NOAA Offers $200,00 to Help Clean Biscayne Bay

MIAMI, Florida, April 15, 2008 (ENS) – The National Oceanic and Atmospheric Administration, NOAA, is investing $200,000 in Florida’s Miami-Dade County to expand the scope of Baynanza, an annual celebration and cleanup of Biscayne Bay that started 26 years ago.

The funding is the largest NOAA contribution ever made towards a community marine debris cleanup project. It will support the removal of marine debris, such as abandoned vessels, docks and pilings, and other large items that cannot be bagged by volunteers.

“In our role as coastal steward, NOAA wants to remove as much marine debris as we can. This grant helps Miami-Dade restore fish habitat, make boating safer, and enhance the overall experience for people enjoying the Bay,” said Conrad Lautenbacher, undersecretary of commerce for oceans and atmosphere and NOAA administrator.

Thousands of abandoned and derelict vessels and structures litter Florida’s coastal waterways. In some cases, debris has been spreading along shorelines and across underwater habitats for many years.

In coastal South Florida, derelict blue crab traps pose a major problem. These traps can damage seagrass beds and mangrove roots, and have the potential to trap and kill fish and crabs out of season in a phenomenon known as “ghost-fishing.”

Volunteers help clean Biscayne Bay at the 25th
annual Baynanza in 2007. (Photo
courtesy Baynanza)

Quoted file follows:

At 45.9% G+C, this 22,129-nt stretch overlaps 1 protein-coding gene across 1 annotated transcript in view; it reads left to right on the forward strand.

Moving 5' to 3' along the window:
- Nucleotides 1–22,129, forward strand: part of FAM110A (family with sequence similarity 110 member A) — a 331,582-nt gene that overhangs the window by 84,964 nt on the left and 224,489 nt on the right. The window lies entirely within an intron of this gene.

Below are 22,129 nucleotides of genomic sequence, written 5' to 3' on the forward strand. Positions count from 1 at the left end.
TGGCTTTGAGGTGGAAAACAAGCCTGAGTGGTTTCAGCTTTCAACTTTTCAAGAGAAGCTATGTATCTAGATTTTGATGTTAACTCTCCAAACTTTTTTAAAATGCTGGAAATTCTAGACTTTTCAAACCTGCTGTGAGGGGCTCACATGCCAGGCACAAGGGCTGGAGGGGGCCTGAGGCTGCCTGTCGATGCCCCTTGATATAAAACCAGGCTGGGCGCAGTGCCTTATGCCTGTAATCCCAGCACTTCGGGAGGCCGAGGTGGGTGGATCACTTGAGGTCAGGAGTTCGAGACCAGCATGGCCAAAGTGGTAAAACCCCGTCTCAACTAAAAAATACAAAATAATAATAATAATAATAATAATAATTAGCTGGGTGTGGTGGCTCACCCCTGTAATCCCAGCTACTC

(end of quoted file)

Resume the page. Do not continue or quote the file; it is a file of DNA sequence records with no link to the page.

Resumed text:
The county is working to clean up waters and wetlands within NOAA’s Florida Keys National Marine Sanctuary and the Biscayne Bay Aquatic Preserve, two of the region’s most environmentally sensitive and highly protected marine areas.

“These derelict vessels, trash, and discarded crab traps are prevalent within the borders of what should be a highly protected area,” said engineer Carlos Espinosa, director of Miami-Dade County’s Department of Environmental Resources Management, DERM.

“Working with the NOAA Restoration Center and the marine sanctuary is a tremendous opportunity for DERM to help reverse decades of neglect and to restore the project area to a more pristine condition,” said Espinosa.

On April 19, NOAA will take part in Biscayne Bay Cleanup Day during Miami-Dade’s Baynanza event. This year, communities will focus on shoreline cleanups, tree plantings and educational activities.

The annual Baynanza celebration was established 26 years ago to bring attention to Biscayne Bay and its importance as one of the county’s most important ecological and economic systems.

In 2007, Biscayne Bay Cleanup Day drew almost 6,300 community participants and this year even more volunteers are expected to come out and help clean up trash along the shores.

NOAA’s Marine Debris Program offers funding and technical assistance to encourage local communities to create and run projects that prevent and remove marine debris to benefit coastal habitat, waterways, and NOAA trust resources, including local fish. In addition to the ecological improvements the projects provide educational and social benefits for people in the communities.

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